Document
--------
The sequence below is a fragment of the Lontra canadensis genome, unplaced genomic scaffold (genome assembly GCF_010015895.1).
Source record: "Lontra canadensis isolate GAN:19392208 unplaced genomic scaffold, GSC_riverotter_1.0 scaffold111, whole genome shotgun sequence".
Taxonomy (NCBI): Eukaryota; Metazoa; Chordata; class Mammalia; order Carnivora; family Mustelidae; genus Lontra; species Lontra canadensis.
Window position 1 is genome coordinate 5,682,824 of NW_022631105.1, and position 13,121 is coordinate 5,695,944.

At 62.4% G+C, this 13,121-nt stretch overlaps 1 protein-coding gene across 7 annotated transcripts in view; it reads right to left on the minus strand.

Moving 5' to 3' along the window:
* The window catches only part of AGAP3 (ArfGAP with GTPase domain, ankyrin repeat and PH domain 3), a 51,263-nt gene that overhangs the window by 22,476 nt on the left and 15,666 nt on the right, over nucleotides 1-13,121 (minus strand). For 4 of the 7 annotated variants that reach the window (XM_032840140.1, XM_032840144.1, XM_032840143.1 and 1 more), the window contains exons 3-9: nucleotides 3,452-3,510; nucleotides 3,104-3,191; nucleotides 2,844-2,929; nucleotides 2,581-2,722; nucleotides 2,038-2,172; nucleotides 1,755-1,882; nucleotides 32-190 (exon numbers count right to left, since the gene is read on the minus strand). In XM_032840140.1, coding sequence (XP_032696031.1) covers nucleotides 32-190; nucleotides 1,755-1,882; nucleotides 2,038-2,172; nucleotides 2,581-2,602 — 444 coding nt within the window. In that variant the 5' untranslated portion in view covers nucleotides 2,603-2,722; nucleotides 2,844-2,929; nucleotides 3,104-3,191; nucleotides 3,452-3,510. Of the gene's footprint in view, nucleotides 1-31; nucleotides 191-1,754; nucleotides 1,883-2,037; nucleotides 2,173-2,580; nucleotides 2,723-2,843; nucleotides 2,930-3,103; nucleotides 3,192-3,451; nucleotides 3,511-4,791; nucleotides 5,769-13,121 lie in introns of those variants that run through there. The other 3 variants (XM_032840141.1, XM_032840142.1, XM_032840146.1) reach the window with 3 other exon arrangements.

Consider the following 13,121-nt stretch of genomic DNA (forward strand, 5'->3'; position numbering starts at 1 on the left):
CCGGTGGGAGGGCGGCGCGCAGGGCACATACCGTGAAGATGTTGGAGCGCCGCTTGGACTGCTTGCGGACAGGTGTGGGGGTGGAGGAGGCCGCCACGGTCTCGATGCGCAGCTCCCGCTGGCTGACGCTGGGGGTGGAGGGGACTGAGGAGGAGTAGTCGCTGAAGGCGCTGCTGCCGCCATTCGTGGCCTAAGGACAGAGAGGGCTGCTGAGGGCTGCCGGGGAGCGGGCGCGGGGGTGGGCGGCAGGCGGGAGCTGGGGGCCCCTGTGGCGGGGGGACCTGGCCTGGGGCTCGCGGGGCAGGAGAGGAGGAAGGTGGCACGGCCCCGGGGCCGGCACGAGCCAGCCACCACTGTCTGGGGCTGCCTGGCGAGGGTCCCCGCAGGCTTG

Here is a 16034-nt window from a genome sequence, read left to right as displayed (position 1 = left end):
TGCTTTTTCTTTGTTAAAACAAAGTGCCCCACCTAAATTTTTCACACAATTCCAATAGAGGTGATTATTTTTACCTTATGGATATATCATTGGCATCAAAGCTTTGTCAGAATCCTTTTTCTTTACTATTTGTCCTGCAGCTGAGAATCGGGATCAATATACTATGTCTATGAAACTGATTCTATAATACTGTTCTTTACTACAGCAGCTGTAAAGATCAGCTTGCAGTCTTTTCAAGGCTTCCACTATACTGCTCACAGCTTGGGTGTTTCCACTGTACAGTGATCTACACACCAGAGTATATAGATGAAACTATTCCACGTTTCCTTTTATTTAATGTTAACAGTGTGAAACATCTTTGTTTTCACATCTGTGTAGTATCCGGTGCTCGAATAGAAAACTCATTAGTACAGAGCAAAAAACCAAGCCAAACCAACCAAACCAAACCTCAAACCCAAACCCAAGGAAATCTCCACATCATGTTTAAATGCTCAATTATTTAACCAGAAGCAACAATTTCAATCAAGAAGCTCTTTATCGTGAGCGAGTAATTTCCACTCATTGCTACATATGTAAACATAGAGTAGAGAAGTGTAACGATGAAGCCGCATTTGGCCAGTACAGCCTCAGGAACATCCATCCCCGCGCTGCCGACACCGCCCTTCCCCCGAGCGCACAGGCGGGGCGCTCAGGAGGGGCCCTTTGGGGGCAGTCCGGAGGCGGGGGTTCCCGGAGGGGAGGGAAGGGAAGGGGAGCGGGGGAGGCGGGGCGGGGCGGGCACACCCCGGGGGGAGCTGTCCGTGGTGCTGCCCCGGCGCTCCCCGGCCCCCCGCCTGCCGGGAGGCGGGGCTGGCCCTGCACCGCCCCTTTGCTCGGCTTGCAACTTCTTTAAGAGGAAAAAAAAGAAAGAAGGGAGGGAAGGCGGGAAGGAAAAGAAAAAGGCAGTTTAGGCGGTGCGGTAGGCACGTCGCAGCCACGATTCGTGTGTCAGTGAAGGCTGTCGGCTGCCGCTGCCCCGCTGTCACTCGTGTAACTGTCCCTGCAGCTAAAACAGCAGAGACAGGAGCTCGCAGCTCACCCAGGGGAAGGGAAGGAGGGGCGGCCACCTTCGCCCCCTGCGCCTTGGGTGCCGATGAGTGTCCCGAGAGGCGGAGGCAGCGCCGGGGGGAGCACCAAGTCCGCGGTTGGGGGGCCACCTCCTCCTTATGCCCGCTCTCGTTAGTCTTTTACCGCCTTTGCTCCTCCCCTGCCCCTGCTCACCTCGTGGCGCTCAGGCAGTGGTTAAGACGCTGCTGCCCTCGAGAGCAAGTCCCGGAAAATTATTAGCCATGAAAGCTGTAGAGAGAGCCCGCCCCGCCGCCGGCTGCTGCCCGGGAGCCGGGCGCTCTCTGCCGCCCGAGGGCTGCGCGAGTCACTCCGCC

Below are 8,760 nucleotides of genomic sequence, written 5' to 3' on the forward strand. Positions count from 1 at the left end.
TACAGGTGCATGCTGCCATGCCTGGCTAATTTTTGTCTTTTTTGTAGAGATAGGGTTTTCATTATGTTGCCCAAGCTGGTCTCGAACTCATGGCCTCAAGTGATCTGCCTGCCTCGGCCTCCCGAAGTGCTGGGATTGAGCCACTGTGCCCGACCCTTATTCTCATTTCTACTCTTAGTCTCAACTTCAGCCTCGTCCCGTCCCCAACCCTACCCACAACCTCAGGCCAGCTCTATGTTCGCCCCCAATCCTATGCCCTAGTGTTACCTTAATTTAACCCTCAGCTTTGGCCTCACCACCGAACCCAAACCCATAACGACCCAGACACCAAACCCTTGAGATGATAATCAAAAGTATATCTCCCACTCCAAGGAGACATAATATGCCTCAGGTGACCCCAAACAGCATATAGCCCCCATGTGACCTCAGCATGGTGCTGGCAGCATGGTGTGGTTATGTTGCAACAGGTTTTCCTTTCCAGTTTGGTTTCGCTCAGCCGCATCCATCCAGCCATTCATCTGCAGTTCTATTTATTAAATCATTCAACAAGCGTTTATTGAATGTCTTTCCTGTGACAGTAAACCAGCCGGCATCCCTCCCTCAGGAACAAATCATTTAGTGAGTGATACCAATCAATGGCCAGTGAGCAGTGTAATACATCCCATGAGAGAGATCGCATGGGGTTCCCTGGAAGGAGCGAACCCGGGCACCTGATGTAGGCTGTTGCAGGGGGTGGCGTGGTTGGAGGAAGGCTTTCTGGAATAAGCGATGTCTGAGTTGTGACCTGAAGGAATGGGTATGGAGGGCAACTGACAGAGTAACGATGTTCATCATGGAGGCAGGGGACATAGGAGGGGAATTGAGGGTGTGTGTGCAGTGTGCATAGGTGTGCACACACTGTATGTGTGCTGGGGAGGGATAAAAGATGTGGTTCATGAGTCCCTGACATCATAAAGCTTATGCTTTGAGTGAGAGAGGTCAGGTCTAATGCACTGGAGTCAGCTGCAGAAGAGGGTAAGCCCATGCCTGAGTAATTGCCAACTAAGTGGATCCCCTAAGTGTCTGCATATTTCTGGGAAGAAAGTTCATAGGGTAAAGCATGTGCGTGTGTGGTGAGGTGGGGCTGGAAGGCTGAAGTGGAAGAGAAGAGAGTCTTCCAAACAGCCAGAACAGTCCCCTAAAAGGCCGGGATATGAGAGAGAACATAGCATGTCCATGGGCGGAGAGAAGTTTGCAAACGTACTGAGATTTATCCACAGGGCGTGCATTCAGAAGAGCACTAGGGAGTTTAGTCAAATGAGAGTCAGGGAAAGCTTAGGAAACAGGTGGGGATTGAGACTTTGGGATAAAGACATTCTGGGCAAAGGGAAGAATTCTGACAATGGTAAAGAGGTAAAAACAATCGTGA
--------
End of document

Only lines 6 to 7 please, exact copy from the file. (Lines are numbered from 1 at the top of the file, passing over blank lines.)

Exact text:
Moving 5' to 3' along the window:
* The window catches only part of AGAP3 (ArfGAP with GTPase domain, ankyrin repeat and PH domain 3), a 51,263-nt gene that overhangs the window by 22,476 nt on the left and 15,666 nt on the right, over nucleotides 1-13,121 (minus strand). For 4 of the 7 annotated variants that reach the window (XM_032840140.1, XM_032840144.1, XM_032840143.1 and 1 more), the window contains exons 3-9: nucleotides 3,452-3,510; nucleotides 3,104-3,191; nucleotides 2,844-2,929; nucleotides 2,581-2,722; nucleotides 2,038-2,172; nucleotides 1,755-1,882; nucleotides 32-190 (exon numbers count right to left, since the gene is read on the minus strand). In XM_032840140.1, coding sequence (XP_032696031.1) covers nucleotides 32-190; nucleotides 1,755-1,882; nucleotides 2,038-2,172; nucleotides 2,581-2,602 — 444 coding nt within the window. In that variant the 5' untranslated portion in view covers nucleotides 2,603-2,722; nucleotides 2,844-2,929; nucleotides 3,104-3,191; nucleotides 3,452-3,510. Of the gene's footprint in view, nucleotides 1-31; nucleotides 191-1,754; nucleotides 1,883-2,037; nucleotides 2,173-2,580; nucleotides 2,723-2,843; nucleotides 2,930-3,103; nucleotides 3,192-3,451; nucleotides 3,511-4,791; nucleotides 5,769-13,121 lie in introns of those variants that run through there. The other 3 variants (XM_032840141.1, XM_032840142.1, XM_032840146.1) reach the window with 3 other exon arrangements.